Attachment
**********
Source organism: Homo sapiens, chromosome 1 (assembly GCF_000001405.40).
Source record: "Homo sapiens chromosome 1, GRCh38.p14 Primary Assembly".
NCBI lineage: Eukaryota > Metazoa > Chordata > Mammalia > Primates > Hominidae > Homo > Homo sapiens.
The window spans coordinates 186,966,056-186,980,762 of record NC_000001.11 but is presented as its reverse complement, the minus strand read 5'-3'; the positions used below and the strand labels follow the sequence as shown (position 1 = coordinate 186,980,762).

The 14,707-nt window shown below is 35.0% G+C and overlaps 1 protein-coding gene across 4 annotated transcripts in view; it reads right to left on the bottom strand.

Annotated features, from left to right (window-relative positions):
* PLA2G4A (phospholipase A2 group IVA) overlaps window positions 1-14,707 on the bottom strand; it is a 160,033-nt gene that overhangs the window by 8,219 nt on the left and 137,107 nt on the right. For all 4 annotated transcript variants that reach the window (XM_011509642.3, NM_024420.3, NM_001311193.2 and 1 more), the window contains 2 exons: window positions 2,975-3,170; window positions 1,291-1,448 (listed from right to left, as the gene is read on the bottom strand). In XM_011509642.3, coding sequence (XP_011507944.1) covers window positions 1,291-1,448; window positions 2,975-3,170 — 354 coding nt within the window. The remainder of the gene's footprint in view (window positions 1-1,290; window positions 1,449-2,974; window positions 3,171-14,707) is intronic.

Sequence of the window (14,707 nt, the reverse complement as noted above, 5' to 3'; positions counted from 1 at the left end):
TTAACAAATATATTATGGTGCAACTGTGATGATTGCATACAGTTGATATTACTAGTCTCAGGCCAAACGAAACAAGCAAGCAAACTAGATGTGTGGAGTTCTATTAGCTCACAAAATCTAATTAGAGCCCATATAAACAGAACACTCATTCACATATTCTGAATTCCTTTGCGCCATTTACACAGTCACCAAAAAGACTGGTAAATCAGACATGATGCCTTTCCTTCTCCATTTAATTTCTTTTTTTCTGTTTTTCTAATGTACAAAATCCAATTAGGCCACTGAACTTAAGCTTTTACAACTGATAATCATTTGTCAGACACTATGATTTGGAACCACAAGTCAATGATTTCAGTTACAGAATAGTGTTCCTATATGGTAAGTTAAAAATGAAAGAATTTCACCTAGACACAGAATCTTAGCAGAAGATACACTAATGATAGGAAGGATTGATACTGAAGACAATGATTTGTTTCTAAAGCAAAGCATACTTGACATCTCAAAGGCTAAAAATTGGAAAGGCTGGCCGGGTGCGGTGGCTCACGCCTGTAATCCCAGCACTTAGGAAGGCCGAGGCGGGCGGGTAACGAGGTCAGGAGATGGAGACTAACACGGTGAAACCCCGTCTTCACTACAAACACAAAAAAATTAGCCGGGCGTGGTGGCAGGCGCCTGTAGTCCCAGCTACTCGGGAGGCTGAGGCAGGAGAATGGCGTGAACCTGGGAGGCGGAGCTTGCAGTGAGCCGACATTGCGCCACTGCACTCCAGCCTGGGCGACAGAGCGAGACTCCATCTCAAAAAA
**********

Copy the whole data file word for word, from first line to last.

Source organism: Homo sapiens, chromosome 1 (assembly GCF_000001405.40).
Source record: "Homo sapiens chromosome 1, GRCh38.p14 Primary Assembly".
NCBI lineage: Eukaryota > Metazoa > Chordata > Mammalia > Primates > Hominidae > Homo > Homo sapiens.
The window spans coordinates 186,966,056-186,980,762 of record NC_000001.11 but is presented as its reverse complement, the minus strand read 5'-3'; the positions used below and the strand labels follow the sequence as shown (position 1 = coordinate 186,980,762).

The 14,707-nt window shown below is 35.0% G+C and overlaps 1 protein-coding gene across 4 annotated transcripts in view; it reads right to left on the bottom strand.

Annotated features, from left to right (window-relative positions):
* PLA2G4A (phospholipase A2 group IVA) overlaps window positions 1-14,707 on the bottom strand; it is a 160,033-nt gene that overhangs the window by 8,219 nt on the left and 137,107 nt on the right. For all 4 annotated transcript variants that reach the window (XM_011509642.3, NM_024420.3, NM_001311193.2 and 1 more), the window contains 2 exons: window positions 2,975-3,170; window positions 1,291-1,448 (listed from right to left, as the gene is read on the bottom strand). In XM_011509642.3, coding sequence (XP_011507944.1) covers window positions 1,291-1,448; window positions 2,975-3,170 — 354 coding nt within the window. The remainder of the gene's footprint in view (window positions 1-1,290; window positions 1,449-2,974; window positions 3,171-14,707) is intronic.

Sequence of the window (14,707 nt, the reverse complement as noted above, 5' to 3'; positions counted from 1 at the left end):
TTAACAAATATATTATGGTGCAACTGTGATGATTGCATACAGTTGATATTACTAGTCTCAGGCCAAACGAAACAAGCAAGCAAACTAGATGTGTGGAGTTCTATTAGCTCACAAAATCTAATTAGAGCCCATATAAACAGAACACTCATTCACATATTCTGAATTCCTTTGCGCCATTTACACAGTCACCAAAAAGACTGGTAAATCAGACATGATGCCTTTCCTTCTCCATTTAATTTCTTTTTTTCTGTTTTTCTAATGTACAAAATCCAATTAGGCCACTGAACTTAAGCTTTTACAACTGATAATCATTTGTCAGACACTATGATTTGGAACCACAAGTCAATGATTTCAGTTACAGAATAGTGTTCCTATATGGTAAGTTAAAAATGAAAGAATTTCACCTAGACACAGAATCTTAGCAGAAGATACACTAATGATAGGAAGGATTGATACTGAAGACAATGATTTGTTTCTAAAGCAAAGCATACTTGACATCTCAAAGGCTAAAAATTGGAAAGGCTGGCCGGGTGCGGTGGCTCACGCCTGTAATCCCAGCACTTAGGAAGGCCGAGGCGGGCGGGTAACGAGGTCAGGAGATGGAGACTAACACGGTGAAACCCCGTCTTCACTACAAACACAAAAAAATTAGCCGGGCGTGGTGGCAGGCGCCTGTAGTCCCAGCTACTCGGGAGGCTGAGGCAGGAGAATGGCGTGAACCTGGGAGGCGGAGCTTGCAGTGAGCCGACATTGCGCCACTGCACTCCAGCCTGGGCGACAGAGCGAGACTCCATCTCAAAAAA